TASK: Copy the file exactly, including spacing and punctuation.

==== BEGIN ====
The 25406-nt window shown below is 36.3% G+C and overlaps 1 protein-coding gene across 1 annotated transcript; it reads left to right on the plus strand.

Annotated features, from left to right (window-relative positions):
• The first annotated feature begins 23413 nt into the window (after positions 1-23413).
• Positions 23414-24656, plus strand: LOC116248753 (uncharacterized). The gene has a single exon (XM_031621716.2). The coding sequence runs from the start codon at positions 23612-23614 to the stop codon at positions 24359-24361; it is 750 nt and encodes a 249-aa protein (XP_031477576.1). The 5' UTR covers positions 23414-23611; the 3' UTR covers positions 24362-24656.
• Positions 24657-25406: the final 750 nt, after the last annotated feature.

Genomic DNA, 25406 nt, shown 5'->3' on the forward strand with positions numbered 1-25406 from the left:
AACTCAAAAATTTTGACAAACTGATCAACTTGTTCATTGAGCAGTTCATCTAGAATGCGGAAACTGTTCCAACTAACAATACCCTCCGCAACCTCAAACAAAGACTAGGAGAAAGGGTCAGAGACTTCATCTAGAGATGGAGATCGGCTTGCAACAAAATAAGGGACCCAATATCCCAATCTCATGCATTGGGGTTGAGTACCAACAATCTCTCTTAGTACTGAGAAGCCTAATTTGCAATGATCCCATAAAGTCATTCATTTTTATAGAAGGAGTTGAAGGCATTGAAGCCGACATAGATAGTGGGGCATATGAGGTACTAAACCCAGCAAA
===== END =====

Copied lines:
The 25406-nt window shown below is 36.3% G+C and overlaps 1 protein-coding gene across 1 annotated transcript; it reads left to right on the plus strand.

Annotated features, from left to right (window-relative positions):
• The first annotated feature begins 23413 nt into the window (after positions 1-23413).
• Positions 23414-24656, plus strand: LOC116248753 (uncharacterized). The gene has a single exon (XM_031621716.2). The coding sequence runs from the start codon at positions 23612-23614 to the stop codon at positions 24359-24361; it is 750 nt and encodes a 249-aa protein (XP_031477576.1). The 5' UTR covers positions 23414-23611; the 3' UTR covers positions 24362-24656.
• Positions 24657-25406: the final 750 nt, after the last annotated feature.

Genomic DNA, 25406 nt, shown 5'->3' on the forward strand with positions numbered 1-25406 from the left:
AACTCAAAAATTTTGACAAACTGATCAACTTGTTCATTGAGCAGTTCATCTAGAATGCGGAAACTGTTCCAACTAACAATACCCTCCGCAACCTCAAACAAAGACTAGGAGAAAGGGTCAGAGACTTCATCTAGAGATGGAGATCGGCTTGCAACAAAATAAGGGACCCAATATCCCAATCTCATGCATTGGGGTTGAGTACCAACAATCTCTCTTAGTACTGAGAAGCCTAATTTGCAATGATCCCATAAAGTCATTCATTTTTATAGAAGGAGTTGAAGGCATTGAAGCCGACATAGATAGTGGGGCATATGAGGTACTAAACCCAGCAAA